The first intracardiac pacemaker to treat Stokes-Adams seizures associated with complete heart block was inserted by cardiothoracic surgeons at Montefiore. The association between endocarditis caused by Streptococcus bovis, since renamed Streptococcus gallolyticus and colon cancer was discovered by researchers at Montefiore. Moses division: The 726-bed Moses Division is located in the Norwood section, includes the 106-bed Children's Hospital at Montefiore and the Greene Medical Arts Pavilion, an outpatient care and diagnostic testing facility. Jack D. Weiler Hospital: The 431-bed Jack D. Weiler Hospital is operated by Montefiore and is located about 4 miles away, adjacent to the Albert Einstein College of Medicine in the Morris Park section. Montefiore Medical Park: Montefiore Medical Park, an ambulatory care facility that contains offices for outpatient visits, full-time clinical practices, administrative offices for clinical departments, is a short distance away from Einstein. Wakefield Division: In 2008, Montefiore acquired Our Lady of Mercy Medical Center, a 360-bed hospital in the north Bronx, part of the Catholic health system, which provides inpatient and outpatient primary and consultative care for communities of the Bronx.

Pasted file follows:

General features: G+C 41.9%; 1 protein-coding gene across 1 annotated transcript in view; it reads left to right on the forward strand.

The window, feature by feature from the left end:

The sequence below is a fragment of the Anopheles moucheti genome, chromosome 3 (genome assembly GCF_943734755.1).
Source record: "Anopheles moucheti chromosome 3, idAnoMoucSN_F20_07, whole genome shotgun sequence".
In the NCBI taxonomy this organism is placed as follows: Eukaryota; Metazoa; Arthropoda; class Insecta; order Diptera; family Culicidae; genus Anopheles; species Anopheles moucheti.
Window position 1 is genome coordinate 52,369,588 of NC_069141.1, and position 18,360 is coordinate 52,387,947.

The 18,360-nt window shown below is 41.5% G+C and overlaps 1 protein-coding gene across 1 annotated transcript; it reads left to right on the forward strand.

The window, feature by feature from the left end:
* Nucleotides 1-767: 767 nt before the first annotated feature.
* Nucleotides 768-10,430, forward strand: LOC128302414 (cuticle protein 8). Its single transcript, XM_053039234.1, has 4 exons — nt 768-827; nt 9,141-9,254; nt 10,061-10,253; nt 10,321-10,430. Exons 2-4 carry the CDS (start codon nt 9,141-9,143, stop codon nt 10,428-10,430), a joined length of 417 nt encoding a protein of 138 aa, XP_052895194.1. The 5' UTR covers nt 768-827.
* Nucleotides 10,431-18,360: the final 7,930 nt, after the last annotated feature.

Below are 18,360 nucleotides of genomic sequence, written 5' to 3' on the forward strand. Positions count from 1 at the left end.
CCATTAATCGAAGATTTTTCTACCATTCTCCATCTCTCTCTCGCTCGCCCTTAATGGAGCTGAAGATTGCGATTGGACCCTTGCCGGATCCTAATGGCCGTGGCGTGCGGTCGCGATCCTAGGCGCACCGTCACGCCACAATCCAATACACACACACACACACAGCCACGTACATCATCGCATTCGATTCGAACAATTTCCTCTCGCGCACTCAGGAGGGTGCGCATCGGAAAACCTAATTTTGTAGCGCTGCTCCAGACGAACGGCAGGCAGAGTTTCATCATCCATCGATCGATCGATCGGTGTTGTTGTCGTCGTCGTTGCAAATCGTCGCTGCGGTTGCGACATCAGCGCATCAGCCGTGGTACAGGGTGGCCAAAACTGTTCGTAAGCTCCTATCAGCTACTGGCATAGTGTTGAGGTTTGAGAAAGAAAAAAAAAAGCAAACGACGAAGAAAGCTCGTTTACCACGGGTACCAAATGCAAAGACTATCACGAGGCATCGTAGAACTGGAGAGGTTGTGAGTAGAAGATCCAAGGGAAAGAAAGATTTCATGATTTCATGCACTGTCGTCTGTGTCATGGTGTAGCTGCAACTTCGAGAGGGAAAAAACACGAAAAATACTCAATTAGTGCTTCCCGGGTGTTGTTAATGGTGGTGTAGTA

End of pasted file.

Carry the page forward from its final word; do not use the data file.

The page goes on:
It was named the North Division of Montefiore, the Wakefield Division. Montefiore Westchester Square: In March 2013, Montefiore acquired Westchester Square Medical Center, a community hospital that had operated under bankruptcy court protection for nearly seven years, renamed it Montefiore Westchester Square, closed the inpatient beds, transformed it into a surgical center and free-standing emergency room. Both the Moses-Weiler and the Wakefield campuses have many types of residency and fellowship programs. Montefiore runs 23 clinics throughout the Bronx and Westchester that comprise the Montefiore Medical Group. Montefiore is home to the Montefiore Einstein Center for Cancer Care, the Montefiore Einstein Center for Heart and Vascular Care, the Montefiore Einstein Center for Transplantation. Montefiore runs a Residency Program in Social Medicine, one of the nation's oldest programs focused on preparing physicians to practice in underserved communities. Montefiore is a primary clerkship site for third-year and fourth-year medical students at the Albert Einstein College of Medicine.